It appears that no special preparation was necessary to qualify as a teacher in the beginning; but in checking the names of the various teachers, the better-known citizens were chosen. One such educator, Benjamin Clark (1814-1890) was remembered by a student as being a generous-hearted, educated man having been thought of as the best he had by far.
With increased population in the eastern portion, an additional district was formed to accommodate what was known as the Allingtown section; and by 1882, the population in Milford was moving closer to North Milford, so the citizens requested to be included in the third district. The First remained to service the south, the second covered the northwestern part, the newly-formed Allingtown section was now the third, and what had been the third was the fourth. After the New Haven and Derby Railroad was established in 1871, the Fifth District School (Tyler City) was established in 1873 with classes being held in one of the waiting rooms of the Tyler City Station. By 1874, Samuel Halliwell and Philander Ferry, partners of the newly formed Tyler City, donated land for a building to be constructed between what is now New Haven Avenue and Spring Street.
Today, four of the five district schools are still standing with interesting “new” lives. District 1 is the home of our First Selectman; District 2 is the second story of a house on Ridge Road; District 3 is on the corner of Racebrook Road and Woodside Avenue; District 4 burned down; and District 5 is Our Lady of Sorrows Church. There is an adjacent building on this property that was built to house the horses and carriages, as there is evidence that the schools were also used for religious services. Winter school began in the middle of November running for four months with a male teacher; summer school, beginning in April for six months, was held with a female teacher. The teacher was supposed to be boarded with the inhabitants throughout the district taking turns; anyone who refused was taxed at the rate of $1.25 per week. The “school rules” did not mention the rod, but it appears that it was available to be used. In his Orange Historical Collections, Edward Luke Clark writes that Charles Wheeler, hired for the Third District in 1837, whose only qualification was his determination to preserve order, indeed kept a supply of rods for that purpose. Mr. Clark’s uncle was the recipient of the thrashing on many occasions having “natural boyish propensities” and being disliked by Mr. Wheeler.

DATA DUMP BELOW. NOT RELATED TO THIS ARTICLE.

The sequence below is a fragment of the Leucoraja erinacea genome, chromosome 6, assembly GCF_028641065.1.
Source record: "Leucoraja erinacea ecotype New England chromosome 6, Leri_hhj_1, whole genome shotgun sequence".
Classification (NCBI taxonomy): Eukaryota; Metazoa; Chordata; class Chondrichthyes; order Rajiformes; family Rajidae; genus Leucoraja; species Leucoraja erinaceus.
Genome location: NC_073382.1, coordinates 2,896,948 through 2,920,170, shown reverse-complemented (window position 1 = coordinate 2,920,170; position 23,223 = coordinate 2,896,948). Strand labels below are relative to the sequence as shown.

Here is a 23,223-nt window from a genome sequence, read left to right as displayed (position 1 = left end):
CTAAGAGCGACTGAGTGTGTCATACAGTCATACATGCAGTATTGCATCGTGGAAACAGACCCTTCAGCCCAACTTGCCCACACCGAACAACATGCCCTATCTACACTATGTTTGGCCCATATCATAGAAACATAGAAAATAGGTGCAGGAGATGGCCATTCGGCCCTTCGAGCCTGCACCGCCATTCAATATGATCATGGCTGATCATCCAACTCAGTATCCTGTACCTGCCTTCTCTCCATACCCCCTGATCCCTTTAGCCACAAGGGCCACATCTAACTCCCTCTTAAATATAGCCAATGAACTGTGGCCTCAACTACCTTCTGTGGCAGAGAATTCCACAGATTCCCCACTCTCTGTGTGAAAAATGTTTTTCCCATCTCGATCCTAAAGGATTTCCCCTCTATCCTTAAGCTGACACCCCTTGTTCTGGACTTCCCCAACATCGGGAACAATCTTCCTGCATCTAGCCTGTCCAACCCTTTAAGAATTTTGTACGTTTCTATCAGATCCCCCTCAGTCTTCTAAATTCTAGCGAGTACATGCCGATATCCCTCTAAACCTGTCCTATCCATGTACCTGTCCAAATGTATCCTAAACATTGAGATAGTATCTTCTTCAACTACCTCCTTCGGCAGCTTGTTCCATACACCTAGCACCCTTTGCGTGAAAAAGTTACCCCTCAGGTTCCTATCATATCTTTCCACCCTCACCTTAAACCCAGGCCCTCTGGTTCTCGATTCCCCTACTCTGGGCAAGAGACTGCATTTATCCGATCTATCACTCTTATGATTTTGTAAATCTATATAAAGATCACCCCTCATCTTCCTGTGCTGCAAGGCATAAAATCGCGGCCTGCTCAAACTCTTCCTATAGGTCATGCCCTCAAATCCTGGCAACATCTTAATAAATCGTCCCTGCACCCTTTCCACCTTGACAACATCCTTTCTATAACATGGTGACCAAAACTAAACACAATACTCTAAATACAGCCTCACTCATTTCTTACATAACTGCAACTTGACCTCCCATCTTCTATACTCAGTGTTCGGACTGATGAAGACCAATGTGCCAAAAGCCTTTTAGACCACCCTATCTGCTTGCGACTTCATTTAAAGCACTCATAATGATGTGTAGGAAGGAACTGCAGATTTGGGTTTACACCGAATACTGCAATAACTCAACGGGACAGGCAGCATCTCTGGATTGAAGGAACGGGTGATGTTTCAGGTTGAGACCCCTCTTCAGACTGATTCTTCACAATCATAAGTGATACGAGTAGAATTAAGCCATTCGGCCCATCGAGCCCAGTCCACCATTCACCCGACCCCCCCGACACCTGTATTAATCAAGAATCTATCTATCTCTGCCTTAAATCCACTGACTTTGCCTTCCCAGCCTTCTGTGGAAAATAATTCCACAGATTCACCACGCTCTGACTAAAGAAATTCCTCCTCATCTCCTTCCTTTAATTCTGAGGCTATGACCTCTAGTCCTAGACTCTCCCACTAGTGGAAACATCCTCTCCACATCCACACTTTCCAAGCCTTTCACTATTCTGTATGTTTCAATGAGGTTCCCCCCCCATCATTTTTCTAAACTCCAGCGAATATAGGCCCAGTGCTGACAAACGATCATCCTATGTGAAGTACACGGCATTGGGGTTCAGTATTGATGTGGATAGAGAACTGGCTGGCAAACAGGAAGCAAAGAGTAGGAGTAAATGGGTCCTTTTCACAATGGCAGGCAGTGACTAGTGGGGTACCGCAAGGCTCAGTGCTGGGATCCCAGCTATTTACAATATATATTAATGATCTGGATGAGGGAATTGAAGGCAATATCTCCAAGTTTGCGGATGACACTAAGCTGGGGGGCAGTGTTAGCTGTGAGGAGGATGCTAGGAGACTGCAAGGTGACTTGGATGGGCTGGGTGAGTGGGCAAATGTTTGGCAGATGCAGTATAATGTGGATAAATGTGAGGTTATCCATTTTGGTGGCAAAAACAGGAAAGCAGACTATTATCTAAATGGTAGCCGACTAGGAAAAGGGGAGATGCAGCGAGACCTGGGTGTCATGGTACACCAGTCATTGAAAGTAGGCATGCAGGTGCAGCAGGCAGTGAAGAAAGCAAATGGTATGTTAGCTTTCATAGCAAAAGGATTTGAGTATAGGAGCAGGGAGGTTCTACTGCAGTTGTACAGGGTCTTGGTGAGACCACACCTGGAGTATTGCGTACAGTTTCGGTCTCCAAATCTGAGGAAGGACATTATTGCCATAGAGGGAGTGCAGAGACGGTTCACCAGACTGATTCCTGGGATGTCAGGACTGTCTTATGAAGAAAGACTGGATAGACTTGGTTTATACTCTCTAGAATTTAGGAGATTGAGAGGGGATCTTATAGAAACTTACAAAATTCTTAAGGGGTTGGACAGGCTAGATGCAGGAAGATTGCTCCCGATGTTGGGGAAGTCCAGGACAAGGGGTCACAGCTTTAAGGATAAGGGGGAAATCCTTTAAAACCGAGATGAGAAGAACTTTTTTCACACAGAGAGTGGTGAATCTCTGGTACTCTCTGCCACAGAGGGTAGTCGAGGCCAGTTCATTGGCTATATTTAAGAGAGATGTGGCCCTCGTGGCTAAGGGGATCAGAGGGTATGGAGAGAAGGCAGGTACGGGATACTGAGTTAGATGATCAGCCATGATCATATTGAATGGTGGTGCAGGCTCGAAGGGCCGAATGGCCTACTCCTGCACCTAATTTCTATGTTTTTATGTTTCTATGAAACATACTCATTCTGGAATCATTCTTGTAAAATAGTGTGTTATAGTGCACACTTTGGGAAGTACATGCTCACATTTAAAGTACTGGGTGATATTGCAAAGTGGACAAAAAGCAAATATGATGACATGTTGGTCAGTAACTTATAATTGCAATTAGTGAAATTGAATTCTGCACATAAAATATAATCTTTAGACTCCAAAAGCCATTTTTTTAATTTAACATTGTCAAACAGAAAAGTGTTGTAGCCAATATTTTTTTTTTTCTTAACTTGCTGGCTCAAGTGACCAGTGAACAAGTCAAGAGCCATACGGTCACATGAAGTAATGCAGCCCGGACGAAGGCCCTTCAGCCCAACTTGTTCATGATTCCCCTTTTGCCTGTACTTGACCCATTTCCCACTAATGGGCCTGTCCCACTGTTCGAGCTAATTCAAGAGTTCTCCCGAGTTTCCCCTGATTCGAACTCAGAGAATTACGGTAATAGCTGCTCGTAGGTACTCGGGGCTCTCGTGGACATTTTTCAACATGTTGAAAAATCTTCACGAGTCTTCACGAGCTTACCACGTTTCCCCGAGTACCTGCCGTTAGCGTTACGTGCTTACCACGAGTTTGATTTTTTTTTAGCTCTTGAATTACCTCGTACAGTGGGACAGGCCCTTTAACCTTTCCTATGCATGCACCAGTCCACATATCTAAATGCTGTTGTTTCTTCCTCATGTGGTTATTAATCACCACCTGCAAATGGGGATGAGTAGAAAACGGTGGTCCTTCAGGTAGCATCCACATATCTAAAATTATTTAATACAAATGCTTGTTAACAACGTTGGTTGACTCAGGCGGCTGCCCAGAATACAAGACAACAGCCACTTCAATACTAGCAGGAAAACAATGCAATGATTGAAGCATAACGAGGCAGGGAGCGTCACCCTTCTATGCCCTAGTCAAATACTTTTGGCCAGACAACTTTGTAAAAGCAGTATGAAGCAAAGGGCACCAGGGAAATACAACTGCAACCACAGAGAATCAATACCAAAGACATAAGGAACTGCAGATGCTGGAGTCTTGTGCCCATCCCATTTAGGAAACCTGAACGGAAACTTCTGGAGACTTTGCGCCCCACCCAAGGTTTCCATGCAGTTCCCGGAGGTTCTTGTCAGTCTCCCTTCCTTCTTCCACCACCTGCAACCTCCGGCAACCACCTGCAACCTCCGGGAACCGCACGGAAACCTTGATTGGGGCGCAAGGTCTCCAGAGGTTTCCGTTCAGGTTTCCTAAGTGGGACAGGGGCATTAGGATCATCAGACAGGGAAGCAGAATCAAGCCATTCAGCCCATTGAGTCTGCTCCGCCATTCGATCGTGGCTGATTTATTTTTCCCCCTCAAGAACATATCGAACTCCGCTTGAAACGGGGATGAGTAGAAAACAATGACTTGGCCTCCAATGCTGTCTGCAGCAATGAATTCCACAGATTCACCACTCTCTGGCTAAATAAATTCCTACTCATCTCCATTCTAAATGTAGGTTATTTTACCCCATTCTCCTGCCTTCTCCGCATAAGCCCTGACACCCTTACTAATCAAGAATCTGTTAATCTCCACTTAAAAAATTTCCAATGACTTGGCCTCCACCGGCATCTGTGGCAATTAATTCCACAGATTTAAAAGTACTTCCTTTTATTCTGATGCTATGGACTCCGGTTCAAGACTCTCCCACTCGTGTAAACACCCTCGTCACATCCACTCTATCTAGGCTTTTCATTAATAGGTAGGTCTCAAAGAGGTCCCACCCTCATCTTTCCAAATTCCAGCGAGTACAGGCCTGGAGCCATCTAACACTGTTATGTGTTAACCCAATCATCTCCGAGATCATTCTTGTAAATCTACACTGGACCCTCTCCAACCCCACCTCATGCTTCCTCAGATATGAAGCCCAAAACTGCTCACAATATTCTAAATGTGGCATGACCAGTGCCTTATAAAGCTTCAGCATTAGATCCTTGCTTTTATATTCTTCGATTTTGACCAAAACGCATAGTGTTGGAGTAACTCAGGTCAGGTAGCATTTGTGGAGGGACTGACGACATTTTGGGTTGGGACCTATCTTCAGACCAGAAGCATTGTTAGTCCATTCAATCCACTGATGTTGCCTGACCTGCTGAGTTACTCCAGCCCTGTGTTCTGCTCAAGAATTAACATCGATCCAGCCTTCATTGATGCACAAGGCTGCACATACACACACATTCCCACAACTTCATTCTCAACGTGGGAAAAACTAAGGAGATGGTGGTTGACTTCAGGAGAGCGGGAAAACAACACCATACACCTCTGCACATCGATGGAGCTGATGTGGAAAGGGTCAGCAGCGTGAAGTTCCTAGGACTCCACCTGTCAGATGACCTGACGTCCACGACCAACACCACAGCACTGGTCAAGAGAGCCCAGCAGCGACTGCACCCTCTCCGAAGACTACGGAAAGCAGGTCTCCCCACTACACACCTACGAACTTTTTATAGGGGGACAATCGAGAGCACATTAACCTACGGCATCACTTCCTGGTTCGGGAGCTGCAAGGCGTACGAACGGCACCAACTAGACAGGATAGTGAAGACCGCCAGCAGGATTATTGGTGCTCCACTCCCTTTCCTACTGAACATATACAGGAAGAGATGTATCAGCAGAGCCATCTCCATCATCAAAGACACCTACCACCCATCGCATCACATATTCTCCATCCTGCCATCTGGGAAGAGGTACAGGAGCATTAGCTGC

The subjects taught at our district schools appear to follow what we think of as the “old school” subjects of reading, writing, and arithmetic with spelling, grammar, geography and history to round out the day. Each morning started with devotional singing of at least eight religiously-based songs; and there were three recess times, two of which were “whisper recesses.” The afternoon singing was secular with 'The Old Oaken Bucket' a favorite. The report card of the Orange Center School in 1909-1910 shows some changes in the curriculum, but not in “The Rules.” Careful note of absences and tardies, as well as dismissals, topped the card with conduct the next in line. A letter system was used with E 90-100 (excellent), G 80-89 (good), F 70-79 (fair), and P 0-69 (poor). The card was issued monthly with parents’ signature on the back with the note saying, “If in either scholarship or deportment, a pupil fails to receive a mark as high as F or 70, he is in danger of losing his place in school.
Although history and nature study are listed, we have a report card, in the archives of the OHS, that doesn’t have any grades for those subjects marked for the entire year and with geography being given a mark in only five of the nine months. Of the school year, excluding September, arithmetic, drawing, language/grammar, music, reading, spelling, writing, and effort were considered the requirements.
The School Society itself had a myriad of responsibilities in addition to the education of its young people. In 1836 it voted to repair the fence at the burying ground and to purchase a hearse; and in 1855, the Society voted to buy a new hearse, selling the old one. They also voted to pay Benjamin Clark $120 to expand the cemetery, but this vote was later rescinded and the land was bought by the town.
So goes the history of the “Little Red School” houses, though according to the History of Orange, the school houses were always painted white.
Note: The History of Orange 1639-1949 is available at the Town Hall Town Clerk’s office